It may sound easier said than done to maintain a strong sense of self when making allegations of sexual harassment against a U.S. Supreme court nominee; or being the sole dissenting vote in a corporate board decision dictating the fate of a Fortune 500 company. But Anita Hill and Monica Lozano make it look like just another day in the life of a leader.
During the Toigo GroundBreakers Summit for Women on Leadership, I had the privilege of moderating a discussion on the core qualities of great leadership between Anita Hill, Senior Advisor to the Provost and Professor of Law at Brandeis University, and Monica Lozano, CEO of impreMedia and active board member for Bank of America, The Walt Disney Company and The Rockefeller Foundation.
In spite of having pursued very different paths to leadership, both women espoused similar core tenets on leadership, including championing culture and an even stronger sense of self. These are leadership traits extolled by both men and women in my research for The Athena Doctrine. For instance, we found that 60% of people worldwide (and 67% of Millennials) would work for less money at a company whose culture and values they admired.
During our discussion, Anita asserted, “Every business presents a value” and that leaders should embody and model the company's values, both for the benefit of their employees and their external stakeholders. Likewise, leaders need to be steadfast in living by their own set of values. Both Anita and Monica have extensive experience with elevating their voices and exercising independence, even when it went against the grain to do so.
Anita’s accusations about sexual harassment brought the issues of race and gender politics to the fore, sparking a necessary debate about women’s unequal representation in the political sphere at a time when these issues were not openly discussed and when the Senate was 98% male. Similarly, Monica has been called upon to oversee three major leadership transitions at companies for which she serves on the board. Throughout this turmoil, she remained immune from groupthink and held fast to her own convictions, regardless of how they did or did not cohere with the consensus of the rest of the board.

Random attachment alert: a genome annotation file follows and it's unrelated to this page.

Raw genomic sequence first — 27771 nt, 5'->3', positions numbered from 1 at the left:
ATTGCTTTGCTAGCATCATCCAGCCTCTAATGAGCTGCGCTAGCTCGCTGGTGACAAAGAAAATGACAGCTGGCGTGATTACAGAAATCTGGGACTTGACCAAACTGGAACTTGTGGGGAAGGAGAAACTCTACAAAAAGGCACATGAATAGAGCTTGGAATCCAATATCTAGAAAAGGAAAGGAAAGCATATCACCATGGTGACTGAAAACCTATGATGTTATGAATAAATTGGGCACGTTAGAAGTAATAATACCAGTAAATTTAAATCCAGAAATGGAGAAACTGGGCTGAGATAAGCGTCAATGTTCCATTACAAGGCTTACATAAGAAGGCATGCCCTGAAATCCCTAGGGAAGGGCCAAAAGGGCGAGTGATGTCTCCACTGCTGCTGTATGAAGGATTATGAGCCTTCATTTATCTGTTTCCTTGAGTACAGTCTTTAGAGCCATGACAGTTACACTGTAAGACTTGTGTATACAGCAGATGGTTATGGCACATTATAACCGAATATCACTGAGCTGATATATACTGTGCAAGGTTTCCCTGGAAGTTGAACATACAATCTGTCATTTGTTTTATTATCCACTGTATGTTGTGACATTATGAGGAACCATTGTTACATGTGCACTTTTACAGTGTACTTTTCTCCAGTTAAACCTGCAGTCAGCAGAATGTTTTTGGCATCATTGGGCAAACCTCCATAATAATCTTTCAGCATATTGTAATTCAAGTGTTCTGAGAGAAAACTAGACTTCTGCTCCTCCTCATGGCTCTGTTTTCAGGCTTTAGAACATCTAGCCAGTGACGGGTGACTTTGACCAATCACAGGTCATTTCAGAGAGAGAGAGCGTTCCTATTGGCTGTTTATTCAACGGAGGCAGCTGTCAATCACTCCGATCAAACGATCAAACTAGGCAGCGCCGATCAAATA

Inevitably, leadership is not a noun it’s a verb. To lead deeply is to have the conviction about your values and bring your whole self to work. To lead deeply is to engage and empathize, not command and control. And to lead deeply is to also expect the unexpected: While Anita described an impressive list of aspirations that guided her professional career, she joked that, “Testifying before a Senate Subcommittee was never on my bucket list, especially for a position for which I was not up for nomination.”
At the close of the session, Anita mused that she hopes that one day, organizations like Toigo, who advocate on behalf of female leadership, might no longer need to exist. But we are far from achieving gender parity. In the meantime, we men and women alike can internalize valuable lessons about tenacity, adaptability and candor. These qualities, which we uncovered as feminine in our research, are available to anyone and sorely needed to lead in the modern world.